Transgender women, individuals assigned male at birth who transition to female, may undergo a procedure known as vaginoplasty as part of their transition. Vaginoplasty, often called “bottom surgery” or “gender confirmation surgery,” is a procedure that constructs a vagina and vulva.
- The testes are removed in a procedure called orchiectomy.
- The penis is inverted, or other grafts are used to create a vaginal canal and a vulva.
- The glans penis (head of the penis) is often reshaped and used to create a clitoris, which typically retains sensation due to the preservation of the nerve supply.
- The urethra is shortened and repositioned.
- Labia (vaginal lips) are created using scrotal and other penile skin.
The result is a neovagina and a vulva that can appear very similar to a cisgender woman’s genitals. The neovagina is often capable of sexual penetration and orgasm, though it does not have the ability to menstruate or bear children. It’s important to note that transgender women may also opt for a less intensive procedure called an orchiectomy (removal of the testes) without vaginoplasty.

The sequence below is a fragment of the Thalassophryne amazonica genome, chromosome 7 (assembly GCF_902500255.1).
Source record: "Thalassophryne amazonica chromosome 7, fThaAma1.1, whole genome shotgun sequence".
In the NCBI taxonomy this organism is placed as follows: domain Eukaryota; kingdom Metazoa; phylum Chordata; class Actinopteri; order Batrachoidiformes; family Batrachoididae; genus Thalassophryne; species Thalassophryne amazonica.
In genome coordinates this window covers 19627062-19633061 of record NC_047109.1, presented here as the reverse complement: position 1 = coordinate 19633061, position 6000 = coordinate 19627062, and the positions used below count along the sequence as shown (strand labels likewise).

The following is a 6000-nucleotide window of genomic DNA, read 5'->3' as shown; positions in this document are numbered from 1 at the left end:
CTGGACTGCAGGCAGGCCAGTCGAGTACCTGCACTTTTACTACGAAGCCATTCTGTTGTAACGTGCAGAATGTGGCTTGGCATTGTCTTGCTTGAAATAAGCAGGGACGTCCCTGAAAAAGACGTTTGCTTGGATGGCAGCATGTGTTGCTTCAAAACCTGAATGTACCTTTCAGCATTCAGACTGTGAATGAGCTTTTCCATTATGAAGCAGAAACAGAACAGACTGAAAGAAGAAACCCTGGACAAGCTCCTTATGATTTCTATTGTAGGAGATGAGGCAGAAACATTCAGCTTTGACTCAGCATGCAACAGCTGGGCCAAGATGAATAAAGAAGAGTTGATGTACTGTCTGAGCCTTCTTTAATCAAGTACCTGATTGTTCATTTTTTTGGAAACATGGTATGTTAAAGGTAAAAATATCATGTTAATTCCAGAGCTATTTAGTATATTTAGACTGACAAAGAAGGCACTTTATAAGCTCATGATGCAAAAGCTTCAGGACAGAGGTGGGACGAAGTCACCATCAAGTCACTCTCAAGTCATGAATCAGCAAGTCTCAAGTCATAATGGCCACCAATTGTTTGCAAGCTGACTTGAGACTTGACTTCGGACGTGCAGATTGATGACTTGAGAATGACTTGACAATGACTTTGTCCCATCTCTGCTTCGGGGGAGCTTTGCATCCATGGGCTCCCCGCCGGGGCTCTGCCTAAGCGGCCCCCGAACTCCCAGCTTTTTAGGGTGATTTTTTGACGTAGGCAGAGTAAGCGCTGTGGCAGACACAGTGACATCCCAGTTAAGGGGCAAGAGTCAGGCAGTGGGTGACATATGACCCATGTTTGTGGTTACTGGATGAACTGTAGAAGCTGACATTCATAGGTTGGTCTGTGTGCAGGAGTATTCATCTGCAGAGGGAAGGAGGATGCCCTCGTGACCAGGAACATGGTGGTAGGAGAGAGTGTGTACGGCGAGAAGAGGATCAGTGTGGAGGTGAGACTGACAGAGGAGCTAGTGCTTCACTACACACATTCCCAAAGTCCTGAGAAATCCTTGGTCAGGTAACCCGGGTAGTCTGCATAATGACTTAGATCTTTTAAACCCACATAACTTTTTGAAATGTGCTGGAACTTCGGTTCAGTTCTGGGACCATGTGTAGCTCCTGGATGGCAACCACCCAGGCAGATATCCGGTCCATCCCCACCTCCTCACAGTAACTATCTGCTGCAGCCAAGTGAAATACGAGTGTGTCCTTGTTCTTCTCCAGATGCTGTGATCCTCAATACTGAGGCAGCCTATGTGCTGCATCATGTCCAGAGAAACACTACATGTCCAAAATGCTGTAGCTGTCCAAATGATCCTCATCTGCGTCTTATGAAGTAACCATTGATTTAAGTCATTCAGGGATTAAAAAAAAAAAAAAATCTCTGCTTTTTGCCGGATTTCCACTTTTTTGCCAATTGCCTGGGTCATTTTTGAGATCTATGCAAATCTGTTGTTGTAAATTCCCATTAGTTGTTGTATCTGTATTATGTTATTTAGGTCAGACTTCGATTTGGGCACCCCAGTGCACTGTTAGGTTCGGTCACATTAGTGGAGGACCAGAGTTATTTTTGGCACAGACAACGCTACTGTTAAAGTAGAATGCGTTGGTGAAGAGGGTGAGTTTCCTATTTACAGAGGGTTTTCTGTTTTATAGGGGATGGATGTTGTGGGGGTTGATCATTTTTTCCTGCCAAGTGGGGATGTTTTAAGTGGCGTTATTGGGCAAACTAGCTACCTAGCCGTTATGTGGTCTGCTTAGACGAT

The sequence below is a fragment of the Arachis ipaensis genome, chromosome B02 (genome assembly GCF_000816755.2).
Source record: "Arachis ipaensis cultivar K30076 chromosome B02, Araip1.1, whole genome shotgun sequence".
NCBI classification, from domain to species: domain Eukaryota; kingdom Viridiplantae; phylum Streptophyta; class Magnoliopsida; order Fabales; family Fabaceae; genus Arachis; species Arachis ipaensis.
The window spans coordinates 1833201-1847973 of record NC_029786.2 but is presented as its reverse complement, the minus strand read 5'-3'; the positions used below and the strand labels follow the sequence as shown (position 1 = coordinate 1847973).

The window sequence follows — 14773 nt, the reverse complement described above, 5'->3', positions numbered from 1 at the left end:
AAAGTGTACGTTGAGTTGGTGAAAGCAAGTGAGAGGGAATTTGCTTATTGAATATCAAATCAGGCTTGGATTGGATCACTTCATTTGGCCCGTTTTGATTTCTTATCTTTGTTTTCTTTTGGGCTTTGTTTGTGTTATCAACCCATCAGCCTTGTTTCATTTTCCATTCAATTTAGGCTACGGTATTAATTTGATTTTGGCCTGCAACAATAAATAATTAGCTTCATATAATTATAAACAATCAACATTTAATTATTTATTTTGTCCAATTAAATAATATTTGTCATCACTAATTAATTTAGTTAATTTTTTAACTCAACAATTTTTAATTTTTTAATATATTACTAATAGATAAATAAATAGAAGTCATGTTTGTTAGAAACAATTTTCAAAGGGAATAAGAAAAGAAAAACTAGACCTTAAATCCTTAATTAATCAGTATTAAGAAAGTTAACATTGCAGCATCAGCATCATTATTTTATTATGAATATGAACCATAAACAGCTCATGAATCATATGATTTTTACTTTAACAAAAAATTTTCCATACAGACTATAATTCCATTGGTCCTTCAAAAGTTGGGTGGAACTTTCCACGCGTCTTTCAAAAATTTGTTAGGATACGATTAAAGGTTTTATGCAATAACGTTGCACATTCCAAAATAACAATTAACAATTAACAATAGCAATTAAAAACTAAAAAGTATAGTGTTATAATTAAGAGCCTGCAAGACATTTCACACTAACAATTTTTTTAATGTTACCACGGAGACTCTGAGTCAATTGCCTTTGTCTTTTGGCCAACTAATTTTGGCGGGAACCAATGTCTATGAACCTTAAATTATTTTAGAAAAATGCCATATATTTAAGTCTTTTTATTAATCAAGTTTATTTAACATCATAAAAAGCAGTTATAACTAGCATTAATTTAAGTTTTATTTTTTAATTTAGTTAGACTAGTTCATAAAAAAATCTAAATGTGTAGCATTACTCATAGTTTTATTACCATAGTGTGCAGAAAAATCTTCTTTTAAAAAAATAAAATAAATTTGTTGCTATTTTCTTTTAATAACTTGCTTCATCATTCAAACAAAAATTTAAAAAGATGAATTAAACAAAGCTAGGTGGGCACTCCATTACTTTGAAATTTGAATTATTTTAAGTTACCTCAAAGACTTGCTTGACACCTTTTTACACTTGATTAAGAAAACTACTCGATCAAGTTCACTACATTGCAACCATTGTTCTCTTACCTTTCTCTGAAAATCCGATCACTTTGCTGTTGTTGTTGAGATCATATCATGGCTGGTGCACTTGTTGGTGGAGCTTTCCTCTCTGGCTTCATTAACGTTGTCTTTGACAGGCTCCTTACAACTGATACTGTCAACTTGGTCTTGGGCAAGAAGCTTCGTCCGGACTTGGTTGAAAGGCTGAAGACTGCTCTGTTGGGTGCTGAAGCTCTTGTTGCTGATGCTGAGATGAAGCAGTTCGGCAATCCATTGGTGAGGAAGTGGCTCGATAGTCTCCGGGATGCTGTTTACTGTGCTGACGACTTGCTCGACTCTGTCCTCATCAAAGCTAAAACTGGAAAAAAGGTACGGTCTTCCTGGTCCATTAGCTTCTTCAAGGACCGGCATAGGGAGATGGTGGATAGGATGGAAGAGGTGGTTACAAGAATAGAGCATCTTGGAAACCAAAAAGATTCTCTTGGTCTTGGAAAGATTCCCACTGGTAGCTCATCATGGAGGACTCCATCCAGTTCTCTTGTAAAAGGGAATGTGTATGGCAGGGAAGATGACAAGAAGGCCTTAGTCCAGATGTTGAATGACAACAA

The specifics of these procedures and their results can vary widely, depending on the techniques used, the individual’s anatomy, and the surgeon’s expertise. As with any surgery, there are risks involved, and a period of recovery is required.
Not all transgender women opt for or can access bottom surgery, and some may choose different procedures based on their personal needs and goals. Some transgender women may choose not to pursue any surgical interventions at all. All of these paths are valid, and the most important thing is for each person to choose the path that feels right for them. It’s crucial to have detailed discussions with healthcare providers who are knowledgeable and experienced in transgender healthcare to fully understand all the options.